By Michael Roddy
LONDON (Reuters) - It is a part of local lore that the London Symphony Orchestra (LSO) missed the maiden and only sailing of the Titanic which they were to have taken to make the first American tour of what was billed as the "world's best orchestra".
Though they avoided that fateful voyage, the 85 members of the orchestra still had what was for the time an adventurous trip, spending much of April 1912 living on a train in a whistle-stop tour of America as far west as Milwaukee before they returned to New York to sail back home.
"There was one seven-day period when they did 10 concerts and they traveled overnight," said Gareth Davies, principal flautist with today's LSO and author of the engaging and chatty "The Show Must Go On: On Tour with the LSO in 1912 & 2012".
"They had breakfast on the train, did a matinee concert, got back on the train, did an evening concert and got back on the train and traveled to another place, so they were grumbling quite a lot," Davies, who tours much more today than the orchestra did then, told Reuters in an interview.
Davies, who in addition to playing a wicked flute is the orchestra's blogger-in-chief, has one of the LSO's very own 1912 grumblers to thank for the delightful details he weaves into his narrative.
He wanted to mark the centenary of the trip with a book, but was at a loss for the vital inside scoop until the orchestra's archivist, Libby Rice, out of the blue received the diary of the principal timpanist at the time, Charles Turner.
"The granddaughter of the timpanist had found this pocket diary and Libby had transcribed it all and sent me the file and it was all those gaps - what did they eat, where did they travel, did they miss home, was it fun and all of this stuff was just there," Davies said.
"And as luck would have it two weeks later we were sent a second diary by the grandson of the second flute player and it filled in lots more gaps."
Here's what else he had to say about the accident that delayed the Titanic's maiden voyage and forced the orchestra to take an earlier crossing, how different touring is today and why it is such a kick when the orchestra plays the theme from "Star Wars", which it recorded for the movies' soundtrack:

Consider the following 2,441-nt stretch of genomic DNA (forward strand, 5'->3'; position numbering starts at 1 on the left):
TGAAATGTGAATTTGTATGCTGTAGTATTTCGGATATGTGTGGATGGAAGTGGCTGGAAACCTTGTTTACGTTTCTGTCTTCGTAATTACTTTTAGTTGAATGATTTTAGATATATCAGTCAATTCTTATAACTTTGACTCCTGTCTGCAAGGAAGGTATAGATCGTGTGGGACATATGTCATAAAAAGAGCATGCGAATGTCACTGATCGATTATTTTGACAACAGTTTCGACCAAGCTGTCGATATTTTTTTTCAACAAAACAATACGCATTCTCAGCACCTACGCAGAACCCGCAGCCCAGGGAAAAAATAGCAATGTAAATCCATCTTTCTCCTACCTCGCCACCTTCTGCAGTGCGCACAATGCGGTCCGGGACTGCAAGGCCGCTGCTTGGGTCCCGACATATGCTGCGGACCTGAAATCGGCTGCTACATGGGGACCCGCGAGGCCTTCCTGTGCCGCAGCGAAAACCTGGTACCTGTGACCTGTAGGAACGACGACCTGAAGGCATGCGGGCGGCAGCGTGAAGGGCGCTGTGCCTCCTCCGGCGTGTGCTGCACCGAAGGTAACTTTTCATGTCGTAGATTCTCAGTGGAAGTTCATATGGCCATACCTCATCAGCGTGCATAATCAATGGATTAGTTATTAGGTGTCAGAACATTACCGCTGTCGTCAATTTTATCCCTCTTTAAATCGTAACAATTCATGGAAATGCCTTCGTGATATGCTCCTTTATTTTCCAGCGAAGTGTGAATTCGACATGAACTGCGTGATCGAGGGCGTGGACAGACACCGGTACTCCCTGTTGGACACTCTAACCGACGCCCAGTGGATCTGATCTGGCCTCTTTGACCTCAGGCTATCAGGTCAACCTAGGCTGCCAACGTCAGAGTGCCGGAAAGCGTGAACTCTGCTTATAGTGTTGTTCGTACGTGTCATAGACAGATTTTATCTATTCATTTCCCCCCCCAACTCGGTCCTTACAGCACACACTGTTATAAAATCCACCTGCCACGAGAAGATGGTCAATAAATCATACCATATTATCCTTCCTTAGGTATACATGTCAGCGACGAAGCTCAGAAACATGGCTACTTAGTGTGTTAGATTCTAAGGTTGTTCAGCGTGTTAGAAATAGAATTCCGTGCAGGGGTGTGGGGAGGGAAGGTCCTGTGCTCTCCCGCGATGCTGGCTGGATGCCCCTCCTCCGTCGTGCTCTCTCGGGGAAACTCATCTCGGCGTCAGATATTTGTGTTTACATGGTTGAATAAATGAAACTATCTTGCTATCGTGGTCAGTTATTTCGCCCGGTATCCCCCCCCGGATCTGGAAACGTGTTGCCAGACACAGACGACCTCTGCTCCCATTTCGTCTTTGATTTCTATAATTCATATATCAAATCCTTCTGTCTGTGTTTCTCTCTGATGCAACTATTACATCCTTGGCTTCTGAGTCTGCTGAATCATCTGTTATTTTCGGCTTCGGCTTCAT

Q: How much does the Titanic actually figure in all this, given that the orchestra had arrived in New York on April 6, 1912, and the Titanic's date with the iceberg was April 14?
A: The Titanic is a headline-grabbing thing but the book is not really being sold on that at all. What's interesting for me is that it helps set the period, it sets the time. The first day of Charles Turner's diary takes place on the last day of the last entry of (Titanic) Captain Scott's diary. What I wanted this book to be was something not just for people who were LSO freaks...It is much more of a human story, it's about what it's like to do that, for a particular kind of person who plays in an orchestra.
Q: Your book is filled with anecdotes, some of them quite humorous, about what it is like to tour with the LSO today, including one where you find a pub in Vilnius that is filled with drinkers who all seem to be cheering both sides in a televised soccer match. What is it like now versus 1912 and how do you square it with family life?
A: One big change is players were still sharing rooms until 30 to 40 years ago. The makeup of the orchestra back in 1912 had only one woman but there are many more women in the music profession now so that's changed, and the tours for us don't tend to be as long as they were then. When we go to New York we've got a rehearsal the next day because it only takes seven hours to get there. The thing I found the same though (as 1912) is being away from home. I have a family and that's not always easy. Another thing that's the same is the size of the meals that Charles Turner ate in New York. They don't seem to have shrunk.
Q: Being principal flautist of one of the world's top orchestras must be nerve wracking, even without the tours, no?
A: It does feel like you're walking a tightrope some times. There are a few instances, like if you're playing Debussy's "L'Apres Midi d'un Faune" when no one else is playing anything. It's terrifying and it doesn't get any easier. But what I think I love about the LSO in particular is the wood section has a wonderful blend. I like that more than the solos.
Q: The LSO famously recorded the soundtrack for the "Star Wars" movies in the 1970s, and again for the later trilogy, on which you performed. What is it like playing for film?
A: The LSO did all the "Star Wars" films and I got to be in the last three. That was just brilliant. You get given the music on the day, you sight read it, they change a few things and you record it again. That's it.
(Editing by Patrick Lannin)
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